Curtin Detention Centre

16 June 2002

On the morning of our visit to Curtin Immigration Detention Centre we all donned clean clothes and I shaved my beard off.  We pulled out of Derby Caravan Park, refueled, and set out along the highway towards Broome.

We stopped at the Prison Tree just outside of Derby.  This unhappy monument is a giant old Boab Tree that has been hollowed out by time. It was formerly used as a temporary prison for Indigenous men en route from their traditional lands in the Kimberley to Derby.  Most had been charged with cattle stealing and were going to work off their sentences in Derby Prison.

Prison tree Derby_blog
Prison Tree near Derby, Western Australia

We also learned that the local pastoralists colluded with “black-birders” who kidnapped young black men to work in the pearling industry on the Dampier Peninsula.  The pastoralists hoped that the loss of the young men would “send a message” to the tribal elders to respect the white law.  This strategy of using human misery to “send a message” would turn out to be the theme of the day.  It has been a phrase favoured by Australian politicians who aim to “send a message” to would-be asylum seekers by incarcerating them in detention camps like Curtin when they arrive in Australia by boat.

About 40 km down the highway, we took the turnoff to the Air Force base and travelled along a straight stretch of bitumen for 10 km with officious signs along the way to discourage anyone from venturing further.  There was nothing to suggest that there was a detention centre there until we reached the gate at the perimeter of the base.

The detention centre announced its presence with 12 foot high double cyclone wire fences topped with razor wire. The fence bore an ironic welcome message. Behind it lay a jumble of demountable buildings.  We walked to the gate and found a small reception office.

The officer behind the counter was expecting us. He took us through the formalities, which included handing over our driver’s licenses and Medicare cards.  We were directed to read a sign that prohibited any photographic or recording equipment inside the camp.

While Susan filled out a form that recorded our particulars, I was struck by another sign over the door opposite the entrance which led to the interior compound.  It said ‘Think quality – our goal is customer satisfaction’.  I wondered who they understood their customers to be and what ‘quality’ might mean in an establishment that was supposed to send a message by means of human misery.

Lex, who I had spoken to on the phone the day before, appeared through the door and escorted us into the compound.  We passed a gaggle of guards wearing khaki uniforms and dark sunglasses. They looked like they had just stepped off the set of Ghosts of the Civil Dead.  They ignored my greeting and stared at us as we passed, as if we had just dropped in from outer space.

We were led into a yard enclosed by demountable buildings.  There was a table with a piece of tan shade cloth strung over the top of it. It was surrounded by six chairs, three on either side.

The demountable buildings were decorated with murals.  One depicted a dolphin leaping from the water and impaling a large fish with its snout. Blood was spurting from a wound in the fish’s back.

Lex sat down and chatted with us as we waited for Zebba and her family (I have changed their names to protect their privacy).  He searched the bags we had brought with us, which were filled with sweets, as he had suggested, and toys for the children.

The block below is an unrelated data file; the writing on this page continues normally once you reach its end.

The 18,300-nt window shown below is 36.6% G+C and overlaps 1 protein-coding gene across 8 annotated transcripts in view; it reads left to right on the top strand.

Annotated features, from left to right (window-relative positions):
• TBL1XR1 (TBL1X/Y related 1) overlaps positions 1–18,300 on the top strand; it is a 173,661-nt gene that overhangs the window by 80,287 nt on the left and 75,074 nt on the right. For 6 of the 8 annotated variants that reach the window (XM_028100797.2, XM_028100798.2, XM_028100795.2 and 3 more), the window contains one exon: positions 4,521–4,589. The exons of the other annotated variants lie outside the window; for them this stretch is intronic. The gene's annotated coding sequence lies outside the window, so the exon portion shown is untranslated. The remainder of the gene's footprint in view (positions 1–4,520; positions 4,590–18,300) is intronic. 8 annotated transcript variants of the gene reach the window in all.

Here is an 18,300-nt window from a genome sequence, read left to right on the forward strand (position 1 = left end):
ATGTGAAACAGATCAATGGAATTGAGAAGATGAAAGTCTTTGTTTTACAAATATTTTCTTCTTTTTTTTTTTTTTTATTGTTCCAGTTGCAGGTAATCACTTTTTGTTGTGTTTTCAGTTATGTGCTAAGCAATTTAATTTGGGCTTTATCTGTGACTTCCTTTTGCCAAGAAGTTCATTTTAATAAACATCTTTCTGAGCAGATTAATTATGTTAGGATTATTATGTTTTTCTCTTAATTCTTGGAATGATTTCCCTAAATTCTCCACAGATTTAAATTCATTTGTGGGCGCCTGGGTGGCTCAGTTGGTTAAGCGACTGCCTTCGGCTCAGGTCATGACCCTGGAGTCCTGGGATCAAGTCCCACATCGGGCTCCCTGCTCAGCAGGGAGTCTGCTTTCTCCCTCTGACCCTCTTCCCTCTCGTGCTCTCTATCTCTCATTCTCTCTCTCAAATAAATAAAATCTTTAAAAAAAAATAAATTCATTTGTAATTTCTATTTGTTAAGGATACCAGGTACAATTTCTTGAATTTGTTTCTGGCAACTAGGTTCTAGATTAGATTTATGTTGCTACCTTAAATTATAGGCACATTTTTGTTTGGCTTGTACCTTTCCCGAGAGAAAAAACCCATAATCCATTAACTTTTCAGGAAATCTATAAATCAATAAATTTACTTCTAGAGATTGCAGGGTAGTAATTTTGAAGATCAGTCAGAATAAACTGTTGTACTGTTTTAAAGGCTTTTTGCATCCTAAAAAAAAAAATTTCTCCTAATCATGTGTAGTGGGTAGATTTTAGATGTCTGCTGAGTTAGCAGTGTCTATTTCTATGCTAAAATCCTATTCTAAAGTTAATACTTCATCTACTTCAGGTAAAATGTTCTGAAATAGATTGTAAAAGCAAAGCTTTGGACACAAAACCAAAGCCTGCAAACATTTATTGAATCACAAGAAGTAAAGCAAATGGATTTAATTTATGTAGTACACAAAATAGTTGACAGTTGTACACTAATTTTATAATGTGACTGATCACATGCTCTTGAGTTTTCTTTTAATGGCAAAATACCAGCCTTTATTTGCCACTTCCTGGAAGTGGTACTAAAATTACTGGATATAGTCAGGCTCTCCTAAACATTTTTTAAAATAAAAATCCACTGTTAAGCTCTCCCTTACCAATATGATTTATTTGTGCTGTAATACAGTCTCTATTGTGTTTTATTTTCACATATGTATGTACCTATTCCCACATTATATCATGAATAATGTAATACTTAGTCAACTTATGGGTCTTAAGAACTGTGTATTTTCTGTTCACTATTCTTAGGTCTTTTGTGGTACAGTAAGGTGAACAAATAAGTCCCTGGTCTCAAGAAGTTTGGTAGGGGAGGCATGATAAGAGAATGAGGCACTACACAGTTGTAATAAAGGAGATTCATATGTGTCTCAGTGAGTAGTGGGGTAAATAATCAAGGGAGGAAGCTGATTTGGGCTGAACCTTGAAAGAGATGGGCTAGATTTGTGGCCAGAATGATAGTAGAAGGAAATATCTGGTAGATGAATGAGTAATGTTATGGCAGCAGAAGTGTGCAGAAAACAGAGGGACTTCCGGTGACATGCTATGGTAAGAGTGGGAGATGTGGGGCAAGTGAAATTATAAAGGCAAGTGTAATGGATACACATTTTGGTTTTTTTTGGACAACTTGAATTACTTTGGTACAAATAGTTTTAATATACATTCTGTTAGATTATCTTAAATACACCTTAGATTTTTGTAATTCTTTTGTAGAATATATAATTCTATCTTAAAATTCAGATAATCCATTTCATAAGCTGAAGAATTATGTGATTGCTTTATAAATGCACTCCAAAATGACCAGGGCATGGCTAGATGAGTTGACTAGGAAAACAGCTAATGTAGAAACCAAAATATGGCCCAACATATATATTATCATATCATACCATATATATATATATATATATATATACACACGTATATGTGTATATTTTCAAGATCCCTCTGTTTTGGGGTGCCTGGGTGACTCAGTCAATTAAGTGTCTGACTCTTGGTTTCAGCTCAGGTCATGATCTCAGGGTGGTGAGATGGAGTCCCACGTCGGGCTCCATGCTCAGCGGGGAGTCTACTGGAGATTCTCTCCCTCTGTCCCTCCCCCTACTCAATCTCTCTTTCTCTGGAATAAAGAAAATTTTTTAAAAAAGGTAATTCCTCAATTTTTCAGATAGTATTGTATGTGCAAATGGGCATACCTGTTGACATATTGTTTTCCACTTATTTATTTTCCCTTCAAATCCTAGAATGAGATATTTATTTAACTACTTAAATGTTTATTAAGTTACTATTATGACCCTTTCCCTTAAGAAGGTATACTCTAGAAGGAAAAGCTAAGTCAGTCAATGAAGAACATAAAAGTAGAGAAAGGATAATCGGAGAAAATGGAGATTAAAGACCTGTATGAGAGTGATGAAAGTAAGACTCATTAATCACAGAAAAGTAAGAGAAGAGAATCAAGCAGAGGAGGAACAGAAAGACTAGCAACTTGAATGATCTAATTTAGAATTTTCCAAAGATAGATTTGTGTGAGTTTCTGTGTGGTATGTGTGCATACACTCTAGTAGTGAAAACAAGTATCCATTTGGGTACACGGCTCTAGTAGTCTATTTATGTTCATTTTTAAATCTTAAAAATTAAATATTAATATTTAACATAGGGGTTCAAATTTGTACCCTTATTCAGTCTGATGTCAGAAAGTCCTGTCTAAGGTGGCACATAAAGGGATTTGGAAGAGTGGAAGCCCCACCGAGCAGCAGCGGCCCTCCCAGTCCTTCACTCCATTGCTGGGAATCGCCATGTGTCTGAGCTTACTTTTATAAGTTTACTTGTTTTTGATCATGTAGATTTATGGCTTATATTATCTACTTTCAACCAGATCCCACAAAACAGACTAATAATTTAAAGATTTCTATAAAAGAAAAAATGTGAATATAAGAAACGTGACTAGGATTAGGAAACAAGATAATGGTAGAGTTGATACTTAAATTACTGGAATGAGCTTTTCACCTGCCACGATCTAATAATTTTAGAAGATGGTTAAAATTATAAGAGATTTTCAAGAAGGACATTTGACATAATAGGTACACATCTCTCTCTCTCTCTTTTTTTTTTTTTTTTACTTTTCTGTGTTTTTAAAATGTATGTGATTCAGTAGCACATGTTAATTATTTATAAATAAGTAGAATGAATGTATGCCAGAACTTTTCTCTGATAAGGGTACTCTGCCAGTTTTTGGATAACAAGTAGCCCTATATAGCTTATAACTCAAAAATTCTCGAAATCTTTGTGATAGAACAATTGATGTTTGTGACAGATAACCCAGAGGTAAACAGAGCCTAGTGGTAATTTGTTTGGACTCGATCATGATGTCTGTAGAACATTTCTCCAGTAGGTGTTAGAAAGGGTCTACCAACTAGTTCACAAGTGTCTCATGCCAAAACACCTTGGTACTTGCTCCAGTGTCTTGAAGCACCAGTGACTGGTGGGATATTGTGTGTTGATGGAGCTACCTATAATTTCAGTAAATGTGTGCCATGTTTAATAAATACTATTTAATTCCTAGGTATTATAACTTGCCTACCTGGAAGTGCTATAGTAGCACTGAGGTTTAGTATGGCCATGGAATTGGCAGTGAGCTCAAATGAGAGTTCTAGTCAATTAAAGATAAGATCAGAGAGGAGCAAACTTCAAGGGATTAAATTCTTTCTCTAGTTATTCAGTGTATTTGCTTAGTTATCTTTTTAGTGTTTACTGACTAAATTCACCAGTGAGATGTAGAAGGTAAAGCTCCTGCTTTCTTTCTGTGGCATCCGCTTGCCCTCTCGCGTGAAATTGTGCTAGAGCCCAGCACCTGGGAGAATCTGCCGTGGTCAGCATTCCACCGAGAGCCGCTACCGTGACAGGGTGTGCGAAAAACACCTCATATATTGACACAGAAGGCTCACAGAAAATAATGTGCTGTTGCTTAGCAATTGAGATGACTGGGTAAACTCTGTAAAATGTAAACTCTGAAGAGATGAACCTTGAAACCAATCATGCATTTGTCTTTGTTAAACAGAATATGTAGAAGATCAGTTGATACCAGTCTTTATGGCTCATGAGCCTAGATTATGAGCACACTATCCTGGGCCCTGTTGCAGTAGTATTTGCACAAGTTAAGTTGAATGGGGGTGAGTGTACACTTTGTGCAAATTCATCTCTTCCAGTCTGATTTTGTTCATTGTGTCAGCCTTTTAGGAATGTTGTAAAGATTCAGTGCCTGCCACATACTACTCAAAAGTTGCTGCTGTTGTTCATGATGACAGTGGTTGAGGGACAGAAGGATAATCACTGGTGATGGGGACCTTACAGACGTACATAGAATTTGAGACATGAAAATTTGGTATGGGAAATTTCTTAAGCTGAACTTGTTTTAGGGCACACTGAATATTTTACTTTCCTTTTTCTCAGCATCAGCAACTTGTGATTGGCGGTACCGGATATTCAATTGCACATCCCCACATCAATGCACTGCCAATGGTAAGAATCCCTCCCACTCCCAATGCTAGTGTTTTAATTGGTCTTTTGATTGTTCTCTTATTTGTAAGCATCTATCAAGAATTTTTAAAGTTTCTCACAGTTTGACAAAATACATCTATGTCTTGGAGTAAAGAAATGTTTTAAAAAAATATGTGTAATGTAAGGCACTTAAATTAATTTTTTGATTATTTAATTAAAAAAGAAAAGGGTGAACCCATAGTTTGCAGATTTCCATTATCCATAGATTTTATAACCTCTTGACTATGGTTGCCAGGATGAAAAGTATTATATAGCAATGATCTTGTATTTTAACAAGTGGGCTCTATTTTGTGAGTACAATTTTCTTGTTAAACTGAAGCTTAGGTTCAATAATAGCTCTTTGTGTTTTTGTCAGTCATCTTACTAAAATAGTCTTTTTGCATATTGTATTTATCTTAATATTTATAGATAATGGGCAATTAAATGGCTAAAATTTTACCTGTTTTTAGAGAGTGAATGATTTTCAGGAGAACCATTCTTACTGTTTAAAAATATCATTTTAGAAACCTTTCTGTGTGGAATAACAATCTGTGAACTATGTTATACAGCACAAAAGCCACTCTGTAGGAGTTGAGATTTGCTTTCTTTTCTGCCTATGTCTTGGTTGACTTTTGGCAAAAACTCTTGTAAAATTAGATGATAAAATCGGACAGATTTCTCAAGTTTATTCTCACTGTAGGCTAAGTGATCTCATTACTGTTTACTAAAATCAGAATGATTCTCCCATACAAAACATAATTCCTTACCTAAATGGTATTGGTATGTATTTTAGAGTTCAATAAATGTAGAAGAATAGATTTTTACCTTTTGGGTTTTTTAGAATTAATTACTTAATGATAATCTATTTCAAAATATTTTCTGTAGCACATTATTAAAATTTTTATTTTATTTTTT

Lex never referred to the asylum seekers as individuals. He repeated the observation he had made on the phone that “they” consumed vast quantities of sweets, and tended to sleep in during the mornings—as if having a sweet tooth and sleeping in were moral failings.  “They” were most active at night, playing soccer in the exercise yard. Although this was offered as further evidence of “their” weirdness, it struck us as a sensible policy in a place where there was no shade and the daytime temperature can exceed 50°C.

I can’t complain too much about Lex, however, because he helped to enable our visit, and he was an affable guy even if he was a screw from Queensland.

When the Iranian family showed up, it was clear that they had spent some time attending to their appearance.  It was hard to tell the exact ages of the parents. Perhaps they were in their early 30s. We introduced ourselves.  At first I thought the mother, Yara, had freckles on her face but I later learned that she was two months pregnant, so I may have been observing the mask of pregnancy.  She wore jeans and a blouse with no headscarf.  Her husband, Awat, wore a moustache, and he had just shaved.

Yara was effusive and kissed the children on both cheeks.  I shook Awat’s hand and greeted the children in the same way.  The meeting began awkwardly because of the language gap, and also because we were two chairs short.  To help break the ice, Ruby gave Zebba her doll, Harley, which was the only toy that Ruby had brought on the trip.

Despite what Lex had said, the family showed little interest in the sweets, and I wished that we had bought healthy food instead.  We spent the next hour and a half talking.  At first the kids sat with us, but they gradually drifted away from the table and played with each other.

During the entire visit there was a guard sitting nearby, just within earshot.  This clearly made Awat uncomfortable, so we sat in a huddle and spoke quietly.  Awat had limited English, but like many migrants, he underestimated his ability to communicate.  Yara spoke even less English, and relied on her husband to do most of the talking.